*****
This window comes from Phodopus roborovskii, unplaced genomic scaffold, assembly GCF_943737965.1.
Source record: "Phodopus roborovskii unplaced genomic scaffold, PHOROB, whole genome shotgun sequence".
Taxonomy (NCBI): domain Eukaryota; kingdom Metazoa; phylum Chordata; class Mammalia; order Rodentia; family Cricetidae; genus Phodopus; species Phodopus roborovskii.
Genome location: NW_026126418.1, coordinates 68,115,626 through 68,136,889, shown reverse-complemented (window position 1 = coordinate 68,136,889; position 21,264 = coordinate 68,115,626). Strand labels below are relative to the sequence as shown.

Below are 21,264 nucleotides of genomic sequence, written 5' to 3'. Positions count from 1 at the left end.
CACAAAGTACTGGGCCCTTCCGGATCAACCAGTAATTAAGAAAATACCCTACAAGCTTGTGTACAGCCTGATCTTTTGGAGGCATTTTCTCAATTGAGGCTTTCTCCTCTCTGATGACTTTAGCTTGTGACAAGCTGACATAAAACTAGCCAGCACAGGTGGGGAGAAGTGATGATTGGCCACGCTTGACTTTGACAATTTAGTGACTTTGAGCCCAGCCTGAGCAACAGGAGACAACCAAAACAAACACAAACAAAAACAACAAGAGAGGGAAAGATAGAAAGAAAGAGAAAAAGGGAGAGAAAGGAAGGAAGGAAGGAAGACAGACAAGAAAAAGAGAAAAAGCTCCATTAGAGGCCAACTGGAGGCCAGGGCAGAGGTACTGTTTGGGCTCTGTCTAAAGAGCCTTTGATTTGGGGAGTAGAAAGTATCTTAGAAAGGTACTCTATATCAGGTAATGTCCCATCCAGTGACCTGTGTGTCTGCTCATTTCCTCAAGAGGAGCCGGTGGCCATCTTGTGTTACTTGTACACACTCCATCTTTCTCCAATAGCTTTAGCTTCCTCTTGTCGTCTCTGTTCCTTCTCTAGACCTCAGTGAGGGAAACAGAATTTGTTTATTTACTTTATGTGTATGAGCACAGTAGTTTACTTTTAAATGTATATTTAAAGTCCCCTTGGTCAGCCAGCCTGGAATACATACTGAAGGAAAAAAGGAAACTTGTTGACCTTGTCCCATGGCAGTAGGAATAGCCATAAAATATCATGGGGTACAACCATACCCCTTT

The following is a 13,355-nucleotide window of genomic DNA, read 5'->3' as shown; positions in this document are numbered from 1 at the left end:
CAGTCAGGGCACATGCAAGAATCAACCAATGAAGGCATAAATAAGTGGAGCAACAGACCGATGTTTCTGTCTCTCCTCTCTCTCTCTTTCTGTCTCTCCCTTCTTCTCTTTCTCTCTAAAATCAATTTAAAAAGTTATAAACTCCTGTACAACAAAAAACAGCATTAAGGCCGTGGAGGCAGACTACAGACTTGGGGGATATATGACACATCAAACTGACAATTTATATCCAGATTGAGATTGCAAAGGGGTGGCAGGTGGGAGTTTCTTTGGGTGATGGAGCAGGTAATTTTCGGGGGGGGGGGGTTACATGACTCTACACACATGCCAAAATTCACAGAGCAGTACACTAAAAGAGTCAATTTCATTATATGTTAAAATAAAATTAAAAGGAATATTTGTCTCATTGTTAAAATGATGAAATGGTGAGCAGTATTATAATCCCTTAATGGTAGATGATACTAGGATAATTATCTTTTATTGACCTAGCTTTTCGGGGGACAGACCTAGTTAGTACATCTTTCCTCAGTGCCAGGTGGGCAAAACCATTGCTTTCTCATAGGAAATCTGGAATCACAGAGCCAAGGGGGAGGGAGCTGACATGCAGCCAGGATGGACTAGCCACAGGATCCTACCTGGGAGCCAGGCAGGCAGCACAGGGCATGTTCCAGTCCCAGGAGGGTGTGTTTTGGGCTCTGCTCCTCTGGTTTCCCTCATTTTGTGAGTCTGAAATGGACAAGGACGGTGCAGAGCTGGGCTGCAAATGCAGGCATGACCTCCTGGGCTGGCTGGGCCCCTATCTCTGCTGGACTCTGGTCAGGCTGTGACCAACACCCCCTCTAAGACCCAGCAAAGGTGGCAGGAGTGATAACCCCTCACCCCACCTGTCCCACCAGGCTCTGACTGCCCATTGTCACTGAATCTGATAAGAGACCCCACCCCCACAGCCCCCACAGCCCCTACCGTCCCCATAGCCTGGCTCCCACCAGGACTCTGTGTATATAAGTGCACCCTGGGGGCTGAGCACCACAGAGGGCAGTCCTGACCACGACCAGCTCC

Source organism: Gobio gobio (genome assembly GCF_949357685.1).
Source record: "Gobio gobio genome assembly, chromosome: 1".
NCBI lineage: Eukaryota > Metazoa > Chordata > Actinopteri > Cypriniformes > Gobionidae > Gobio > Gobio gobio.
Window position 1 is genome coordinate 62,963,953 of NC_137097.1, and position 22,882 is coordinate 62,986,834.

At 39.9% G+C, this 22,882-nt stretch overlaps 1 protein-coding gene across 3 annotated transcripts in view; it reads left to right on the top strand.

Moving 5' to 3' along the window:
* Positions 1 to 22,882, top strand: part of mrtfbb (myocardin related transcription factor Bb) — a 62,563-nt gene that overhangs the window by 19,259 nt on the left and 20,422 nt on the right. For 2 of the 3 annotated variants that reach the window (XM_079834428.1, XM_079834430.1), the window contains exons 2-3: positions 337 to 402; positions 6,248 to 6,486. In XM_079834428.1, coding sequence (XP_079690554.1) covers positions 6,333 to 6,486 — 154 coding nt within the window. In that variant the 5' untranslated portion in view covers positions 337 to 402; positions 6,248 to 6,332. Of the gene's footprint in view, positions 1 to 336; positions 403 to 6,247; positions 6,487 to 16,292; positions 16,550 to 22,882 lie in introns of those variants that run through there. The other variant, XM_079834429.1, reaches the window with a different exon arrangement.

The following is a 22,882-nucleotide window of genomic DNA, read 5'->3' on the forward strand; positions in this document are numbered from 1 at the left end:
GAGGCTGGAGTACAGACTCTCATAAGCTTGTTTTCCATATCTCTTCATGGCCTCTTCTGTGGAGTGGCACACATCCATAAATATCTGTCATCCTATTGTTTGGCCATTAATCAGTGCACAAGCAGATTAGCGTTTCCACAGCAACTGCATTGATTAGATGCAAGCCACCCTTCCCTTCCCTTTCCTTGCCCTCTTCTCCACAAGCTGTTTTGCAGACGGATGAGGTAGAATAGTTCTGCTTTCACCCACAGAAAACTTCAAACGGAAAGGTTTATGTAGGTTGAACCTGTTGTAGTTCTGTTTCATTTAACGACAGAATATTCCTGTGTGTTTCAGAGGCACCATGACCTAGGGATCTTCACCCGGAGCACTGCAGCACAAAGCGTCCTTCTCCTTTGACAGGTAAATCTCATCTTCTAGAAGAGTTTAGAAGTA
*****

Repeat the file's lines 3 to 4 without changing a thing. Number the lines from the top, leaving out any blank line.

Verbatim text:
Taxonomy (NCBI): domain Eukaryota; kingdom Metazoa; phylum Chordata; class Mammalia; order Rodentia; family Cricetidae; genus Phodopus; species Phodopus roborovskii.
Genome location: NW_026126418.1, coordinates 68,115,626 through 68,136,889, shown reverse-complemented (window position 1 = coordinate 68,136,889; position 21,264 = coordinate 68,115,626). Strand labels below are relative to the sequence as shown.